By Chris Bangs Human Powered Mountaineers

Gale force winds threatened to topple my wife Justene and I as we rode our bicycles over Bozeman pass into Livingston. Our plan was to make a completely human-powered ascent of the spectacular Northeast Ridge on 11,206-foot Mount Cowen, the highest peak in the Absaroka Range.

Earlier that day, at home in Bozeman, we packed our bike trailers full of ropes, harnesses, climbing equipment and camping gear. This would be our first attempt at climbing Cowen, so we had a pregame checklist to make sure we had everything we would need for a five-day trip. Our trailers were loaded down with 60 pounds each.

Photo by Chris Bangs

Once we reached Livingston and its notorious winds, the idea of riding toward Paradise Valley became unappealing. So instead of turning right at the highway junction, we rode into town for a break at the city park. Four hours later, with evening approaching, we didn’t have much choice. It was time to ride.

During our rest the wind had shifted, and we rode laughing and hollering down the highway, the wind at our backs.

On this 60-mile ride, Livingston was about halfway between our home and the trailhead up East Mill Creek Road. From there, a nine-mile hike leads to the base of the mountain at Elbow Lake. Cowen is one of the most famous mountains in southwest Montana; its sheer granite walls and snow-filled couloirs have a daunting reputation.

Hiking in, we were blown away by the rugged beauty of the wild and pristine landscape. We crossed crystal-clear streams, and I drank from springs without filtering the water. Songbirds followed us up switchbacks, the scent of elk filled the air, and bear scat littered the trail.

By the time we hit the lake, our senses were bubbling over. ‘Absaroka’ is the Native American word for ‘crow,’ and as we got deeper into the wilderness I imagined the connection to the land that these brave people once had. That connection is one of the things I’ve tried to create in my life by traveling and climbing under my own power. It’s my way of greeting the mountains on even terms and showing respect to this rugged wilderness.

The climb

Mount Cowen is no ordinary mountain, and simply reaching the base of the route is serious. With a complex series of subsidiary peaks built upon itself, the mountain is guarded by moats, dangerous boulder fields and hidden notches like secret pathways, all of which create a formidable defense to climbers trying to reach the summit.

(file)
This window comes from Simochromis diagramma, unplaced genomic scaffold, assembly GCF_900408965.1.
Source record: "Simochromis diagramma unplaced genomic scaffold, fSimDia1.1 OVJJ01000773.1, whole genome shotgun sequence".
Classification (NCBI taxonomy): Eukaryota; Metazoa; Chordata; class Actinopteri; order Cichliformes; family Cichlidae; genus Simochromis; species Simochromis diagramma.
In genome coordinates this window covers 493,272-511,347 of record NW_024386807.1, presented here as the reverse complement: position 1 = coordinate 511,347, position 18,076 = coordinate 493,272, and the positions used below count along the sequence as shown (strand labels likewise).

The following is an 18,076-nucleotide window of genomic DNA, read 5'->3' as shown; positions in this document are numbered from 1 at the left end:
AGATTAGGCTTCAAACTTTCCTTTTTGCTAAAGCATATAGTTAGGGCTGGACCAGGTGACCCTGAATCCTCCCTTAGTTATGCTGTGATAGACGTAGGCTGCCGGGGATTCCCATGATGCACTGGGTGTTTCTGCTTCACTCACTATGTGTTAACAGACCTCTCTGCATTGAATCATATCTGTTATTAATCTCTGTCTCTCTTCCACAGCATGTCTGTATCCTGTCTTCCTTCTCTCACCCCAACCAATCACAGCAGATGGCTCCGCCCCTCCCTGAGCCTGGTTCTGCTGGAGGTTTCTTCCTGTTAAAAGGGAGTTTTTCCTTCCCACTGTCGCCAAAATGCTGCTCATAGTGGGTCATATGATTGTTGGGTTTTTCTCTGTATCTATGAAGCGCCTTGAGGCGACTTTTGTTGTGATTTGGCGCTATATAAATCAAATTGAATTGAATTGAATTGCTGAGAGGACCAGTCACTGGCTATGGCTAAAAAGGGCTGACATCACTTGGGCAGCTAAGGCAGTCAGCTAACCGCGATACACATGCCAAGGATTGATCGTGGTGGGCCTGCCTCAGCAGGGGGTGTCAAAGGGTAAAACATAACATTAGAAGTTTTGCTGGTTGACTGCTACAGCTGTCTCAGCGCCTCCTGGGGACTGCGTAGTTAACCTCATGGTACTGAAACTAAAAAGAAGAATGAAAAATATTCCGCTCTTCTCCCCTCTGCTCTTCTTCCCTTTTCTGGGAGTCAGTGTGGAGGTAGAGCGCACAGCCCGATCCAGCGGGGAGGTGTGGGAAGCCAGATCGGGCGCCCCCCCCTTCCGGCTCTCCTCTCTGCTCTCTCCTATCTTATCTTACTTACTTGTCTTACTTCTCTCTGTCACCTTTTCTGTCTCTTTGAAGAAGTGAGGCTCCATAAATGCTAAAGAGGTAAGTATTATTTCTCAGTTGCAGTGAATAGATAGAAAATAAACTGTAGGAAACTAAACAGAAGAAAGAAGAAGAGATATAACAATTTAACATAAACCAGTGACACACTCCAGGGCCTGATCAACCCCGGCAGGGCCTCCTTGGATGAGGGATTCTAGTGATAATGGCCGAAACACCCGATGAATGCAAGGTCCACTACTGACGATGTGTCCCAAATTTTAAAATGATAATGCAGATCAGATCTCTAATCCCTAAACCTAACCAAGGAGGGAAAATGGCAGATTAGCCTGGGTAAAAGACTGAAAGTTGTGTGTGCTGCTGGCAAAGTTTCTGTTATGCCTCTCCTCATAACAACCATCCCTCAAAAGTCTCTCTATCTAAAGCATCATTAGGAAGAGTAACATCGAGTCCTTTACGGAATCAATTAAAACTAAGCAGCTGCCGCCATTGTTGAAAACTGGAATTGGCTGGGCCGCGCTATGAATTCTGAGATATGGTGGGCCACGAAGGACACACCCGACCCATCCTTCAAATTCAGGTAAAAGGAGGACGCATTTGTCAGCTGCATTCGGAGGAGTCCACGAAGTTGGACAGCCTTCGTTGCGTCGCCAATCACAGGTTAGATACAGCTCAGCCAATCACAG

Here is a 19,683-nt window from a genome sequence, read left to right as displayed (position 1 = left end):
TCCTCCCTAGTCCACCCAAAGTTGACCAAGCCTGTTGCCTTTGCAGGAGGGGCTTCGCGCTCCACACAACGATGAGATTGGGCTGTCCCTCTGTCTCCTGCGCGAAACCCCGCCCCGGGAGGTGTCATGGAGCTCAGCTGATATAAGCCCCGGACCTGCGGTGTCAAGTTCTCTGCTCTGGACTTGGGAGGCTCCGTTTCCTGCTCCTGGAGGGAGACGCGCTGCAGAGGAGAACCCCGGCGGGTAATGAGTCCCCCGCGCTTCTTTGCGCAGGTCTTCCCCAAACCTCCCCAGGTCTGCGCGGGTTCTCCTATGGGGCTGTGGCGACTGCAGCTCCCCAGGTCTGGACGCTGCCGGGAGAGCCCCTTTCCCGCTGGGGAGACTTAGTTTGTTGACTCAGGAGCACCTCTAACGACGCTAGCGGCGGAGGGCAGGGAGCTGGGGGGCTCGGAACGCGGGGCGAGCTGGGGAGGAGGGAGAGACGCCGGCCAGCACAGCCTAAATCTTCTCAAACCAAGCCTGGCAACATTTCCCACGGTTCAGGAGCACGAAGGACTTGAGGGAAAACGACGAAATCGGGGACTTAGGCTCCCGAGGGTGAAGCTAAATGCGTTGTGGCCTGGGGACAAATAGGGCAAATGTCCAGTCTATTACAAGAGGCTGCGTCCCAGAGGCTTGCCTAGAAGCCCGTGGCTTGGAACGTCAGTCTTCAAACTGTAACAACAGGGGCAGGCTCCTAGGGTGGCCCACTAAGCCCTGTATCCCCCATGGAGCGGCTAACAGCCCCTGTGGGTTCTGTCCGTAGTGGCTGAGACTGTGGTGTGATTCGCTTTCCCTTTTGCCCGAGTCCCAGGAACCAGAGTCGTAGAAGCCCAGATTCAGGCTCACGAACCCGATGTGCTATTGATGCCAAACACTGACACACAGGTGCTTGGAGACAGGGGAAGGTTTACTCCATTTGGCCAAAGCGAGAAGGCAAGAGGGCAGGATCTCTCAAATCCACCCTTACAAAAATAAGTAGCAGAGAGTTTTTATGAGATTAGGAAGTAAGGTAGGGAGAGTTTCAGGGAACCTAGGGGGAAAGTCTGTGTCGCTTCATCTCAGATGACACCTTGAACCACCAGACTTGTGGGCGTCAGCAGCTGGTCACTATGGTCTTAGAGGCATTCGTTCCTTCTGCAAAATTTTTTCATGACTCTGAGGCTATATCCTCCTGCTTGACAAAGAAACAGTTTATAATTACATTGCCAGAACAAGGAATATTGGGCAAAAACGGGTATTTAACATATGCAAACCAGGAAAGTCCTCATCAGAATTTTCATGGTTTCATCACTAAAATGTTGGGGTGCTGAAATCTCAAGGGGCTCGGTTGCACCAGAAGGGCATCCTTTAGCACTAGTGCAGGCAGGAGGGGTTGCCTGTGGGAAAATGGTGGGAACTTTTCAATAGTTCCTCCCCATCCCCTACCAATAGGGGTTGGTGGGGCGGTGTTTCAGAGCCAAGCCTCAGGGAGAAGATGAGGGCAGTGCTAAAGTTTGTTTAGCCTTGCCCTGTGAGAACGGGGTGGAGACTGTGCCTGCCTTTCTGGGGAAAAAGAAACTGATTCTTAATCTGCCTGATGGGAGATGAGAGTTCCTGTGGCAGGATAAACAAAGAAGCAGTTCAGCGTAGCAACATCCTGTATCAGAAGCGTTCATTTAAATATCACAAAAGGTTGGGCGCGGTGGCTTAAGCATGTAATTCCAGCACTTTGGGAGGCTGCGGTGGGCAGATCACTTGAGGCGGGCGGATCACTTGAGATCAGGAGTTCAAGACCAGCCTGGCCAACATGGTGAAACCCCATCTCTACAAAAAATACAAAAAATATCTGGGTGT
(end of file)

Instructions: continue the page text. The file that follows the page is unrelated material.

From Elbow Lake, we started hiking at 5 a.m. Our approach took us north, almost completely around the mountain. Halfway there, we gained a ridgeline east of the peak, where we had to descend a section of the Icefield Couloir into a separate drainage. There, we down-climbed into a terrifying place – a moat between the icefield and the mountain.

After hours of scrambling around and sketching out, we made it to the base of the route. The Northeast Ridge rose 1,200 vertical feet above us like a magical pathway to the sky.

Within the first 200 feet, I made a wrong turn and got us off route. Two rope-lengths later, and after much cussing, a bruised ego (mine) and a bloody knee (Justene’s), we established ourselves on the ridge proper.

Going the wrong direction wasted a lot of time and tired us out mentally. Our wits were scrambled, but the thought of retracing our steps and climbing back through the moat seemed worse than continuing upward. Balancing on a small ledge, we discussed our options and decided to press on.

The next pitch was a blast. The rock was solid, and the movement of our bodies bending and pulling against the mountain filled us with new energy. A little higher up, the ridge narrowed to a sharp point where the only passage was a three–inch-wide ledge we had to tiptoe across.

Climbing behind me, Justene neared the ledge. I knew this section would be difficult for her, so I held the rope tight to safeguard her passage.

“You can do it,” I shouted. “It’s just one move. Step across to the ledge. I’ve got you.”

She yelled back to me, but I couldn’t hear what she was saying, and I couldn’t see her. It sounded like she was talking to someone else, but there was nobody else around.

It was just us and the mountain, or at least that’s what I thought.

A few minutes rolled by and she didn’t move. The rope was tight, Justene wasn’t moving and I was starting to get nervous.

Then the rope moved, and I pulled in the slack.

A barrage of joyous profanity filtered up through the sky. Something had happened, and as Justene got closer she yelled to me in excitement.

I couldn’t figure out what she was saying… something about a big white goat, but it didn’t make sense. We were near the summit, and it took thousands of feet of technical rock climbing to get here. There was no way a goat was up here. Right?

“Oh my God!” she said, as she joined me at the top of the pitch. She explained that as she was freaking out about the step-across move, she looked over to the other side of the ridge and there stood a big, white mountain goat staring at her from less than 10 yards away.

She said the goat looked her right in the eye and filled her with confidence and courage.

In that one moment, everything became clear. Even though we weren’t to the top yet, the idea of climbing this mountain made perfect sense to all of us – the goat included.

Climber and ski-mountaineer Chris Bangs has used bicycle transportation for more than 10 years to rack up an impressive list of solo ascents, including the Northeast Ridge of Bugaboo Spire, The Hourglass Route on Mount Athabasca, and the East Face and the East Buttress of Mount Whitney. He and his wife Justene Sweet own Human-Powered Mountaineers Inc., a grassroots organization promoting a healthier environment.